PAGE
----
To the person here who dissed Linux on laptops and netbooks: most low-ressource portable machines (AKA netbooks or whatever) run massively faster with linux than with windows, the only problem -sales-wise- is stupid lusers unable to cope with a slightly different GUI. Those are lost with Vista, too. As for regular laptops, I do own two, they both dual-boot, and my custom Debian installs run better (including hardware support) than the factory-installed Vistas.
I live in Austin...its no hoax.
And to all you stupid MS shrills complaing about why a senator is making a law on tech when he is clearly nontechnical...I'll fill you in.
Like most rational people (none of who I live around), I hate...no, despise most things about TX. But one thing is for certain is the extent of truth being pushed down here in the last few years. Some of the smarter politicians are seeing the real effects of FOSS. Go read the Helios Blog for one of the best examples of actual results of Linux in the hands of "average users".
And as far as the money crunched lawmaker is concerned...have you MS hacks thought that because Win7 is coming out soon, that this law isn't concerned with tech at all, and simply done because the "next POS" he can buy is coming in a matter of months anyway. Id personally like to believe he's done this with the RIGHT intentions of placing TX on a more interoperable tech roadmap to look out for the best interests of the public. But like everything else in TX....it's probably about getting more money and looking good.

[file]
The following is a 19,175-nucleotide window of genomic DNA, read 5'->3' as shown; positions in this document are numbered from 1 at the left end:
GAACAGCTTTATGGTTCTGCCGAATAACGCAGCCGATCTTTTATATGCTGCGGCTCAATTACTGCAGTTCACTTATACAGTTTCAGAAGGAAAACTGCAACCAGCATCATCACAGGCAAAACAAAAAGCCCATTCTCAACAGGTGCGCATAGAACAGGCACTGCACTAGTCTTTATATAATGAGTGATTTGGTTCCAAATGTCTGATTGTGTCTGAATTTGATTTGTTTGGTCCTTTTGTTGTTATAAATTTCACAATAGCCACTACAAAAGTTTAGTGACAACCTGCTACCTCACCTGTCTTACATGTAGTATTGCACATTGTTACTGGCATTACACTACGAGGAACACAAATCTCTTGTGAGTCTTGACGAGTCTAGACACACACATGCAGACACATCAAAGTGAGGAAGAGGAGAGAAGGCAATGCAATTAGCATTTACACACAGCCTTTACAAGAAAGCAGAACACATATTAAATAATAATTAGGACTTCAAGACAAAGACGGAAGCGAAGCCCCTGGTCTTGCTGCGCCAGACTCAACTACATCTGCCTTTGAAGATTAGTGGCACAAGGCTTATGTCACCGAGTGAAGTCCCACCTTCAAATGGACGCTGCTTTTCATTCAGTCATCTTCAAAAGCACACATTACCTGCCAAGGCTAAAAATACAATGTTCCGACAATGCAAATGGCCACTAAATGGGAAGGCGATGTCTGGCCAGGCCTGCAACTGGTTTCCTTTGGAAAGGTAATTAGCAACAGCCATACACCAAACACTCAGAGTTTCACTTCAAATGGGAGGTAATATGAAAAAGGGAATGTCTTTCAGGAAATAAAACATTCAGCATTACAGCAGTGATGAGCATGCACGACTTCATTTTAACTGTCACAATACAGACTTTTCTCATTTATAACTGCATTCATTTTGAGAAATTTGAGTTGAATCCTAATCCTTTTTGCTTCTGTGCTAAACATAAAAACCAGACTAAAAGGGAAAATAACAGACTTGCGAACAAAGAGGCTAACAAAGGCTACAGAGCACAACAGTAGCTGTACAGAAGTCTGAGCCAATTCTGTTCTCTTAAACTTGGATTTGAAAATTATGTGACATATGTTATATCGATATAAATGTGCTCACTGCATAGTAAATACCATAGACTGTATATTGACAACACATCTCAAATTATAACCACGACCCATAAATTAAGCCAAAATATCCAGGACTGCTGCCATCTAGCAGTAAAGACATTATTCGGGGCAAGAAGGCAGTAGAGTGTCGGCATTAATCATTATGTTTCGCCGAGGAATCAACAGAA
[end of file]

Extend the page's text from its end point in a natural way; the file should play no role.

he is simply another headline chasing politician without a clue. That he seems to have the right intentions appears to be entirely by accident. Despite the apparent merits of this piece of legislation I would oppose it just on the fact it has been poorly thought out with little research...
First things first.
I got in from work at 8PM, thanks to yet another Windows "problem". Cold dinner syndrome!
I then proceeded to get pissed, and a little stoned.
I then saw the words Windows and Vista. The cause of my late working. I then saw you defending Vista.
I saw red!
I was bang out of order by calling you a tosser. You may well be a thoroughly nice chap! Sorry for that. I was the tosser...
However, although your words about optimising your Vista setup are valid, they miss the point somewhat.
Most Linux installs are secure and fast, straight out of the box. No MSCONFIG, no deleting crud from your Start up folder, no REGEDIT crap. NO version of Ms Windows is, from my experience, either of those! And that experience started at IBM-DOS 3.3 and Windows 3.0. Trust me on this, I've been in "Computering" for quite a while...
To the various "AC" posters. Ubuntu Linux certainly is "Ready for the desktop". I have installed it on nearly 300 "Home" PCs in the last nine months, and I have only ever had support calls from TWO users, One is as thick as pig shit, the other is an M.O.D. Plod. Need I say more!!! Those users range in age from 7 (my niece), to 75 (my Mum). With all steps in between. And no, they are not all family members. Most of these ordinary (L)users were amazed at how fast their computers ran after I installed Linux, after the drudgery of booting, and running XP or Vista.